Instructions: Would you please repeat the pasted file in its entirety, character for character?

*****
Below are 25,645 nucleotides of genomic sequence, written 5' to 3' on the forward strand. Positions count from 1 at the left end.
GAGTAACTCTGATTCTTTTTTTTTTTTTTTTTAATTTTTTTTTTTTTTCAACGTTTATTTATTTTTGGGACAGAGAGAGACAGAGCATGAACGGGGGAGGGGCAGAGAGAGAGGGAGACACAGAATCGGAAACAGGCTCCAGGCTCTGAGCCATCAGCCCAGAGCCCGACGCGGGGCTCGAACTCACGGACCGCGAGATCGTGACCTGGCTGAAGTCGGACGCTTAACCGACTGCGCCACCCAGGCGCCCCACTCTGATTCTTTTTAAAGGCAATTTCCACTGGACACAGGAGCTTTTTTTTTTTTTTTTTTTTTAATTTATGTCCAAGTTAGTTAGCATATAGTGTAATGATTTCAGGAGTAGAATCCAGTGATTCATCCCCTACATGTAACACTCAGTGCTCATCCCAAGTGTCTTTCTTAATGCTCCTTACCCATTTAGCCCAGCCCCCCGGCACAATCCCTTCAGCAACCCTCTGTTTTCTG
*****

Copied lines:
Below are 25,645 nucleotides of genomic sequence, written 5' to 3' on the forward strand. Positions count from 1 at the left end.
GAGTAACTCTGATTCTTTTTTTTTTTTTTTTTAATTTTTTTTTTTTTTCAACGTTTATTTATTTTTGGGACAGAGAGAGACAGAGCATGAACGGGGGAGGGGCAGAGAGAGAGGGAGACACAGAATCGGAAACAGGCTCCAGGCTCTGAGCCATCAGCCCAGAGCCCGACGCGGGGCTCGAACTCACGGACCGCGAGATCGTGACCTGGCTGAAGTCGGACGCTTAACCGACTGCGCCACCCAGGCGCCCCACTCTGATTCTTTTTAAAGGCAATTTCCACTGGACACAGGAGCTTTTTTTTTTTTTTTTTTTTTAATTTATGTCCAAGTTAGTTAGCATATAGTGTAATGATTTCAGGAGTAGAATCCAGTGATTCATCCCCTACATGTAACACTCAGTGCTCATCCCAAGTGTCTTTCTTAATGCTCCTTACCCATTTAGCCCAGCCCCCCGGCACAATCCCTTCAGCAACCCTCTGTTTTCTG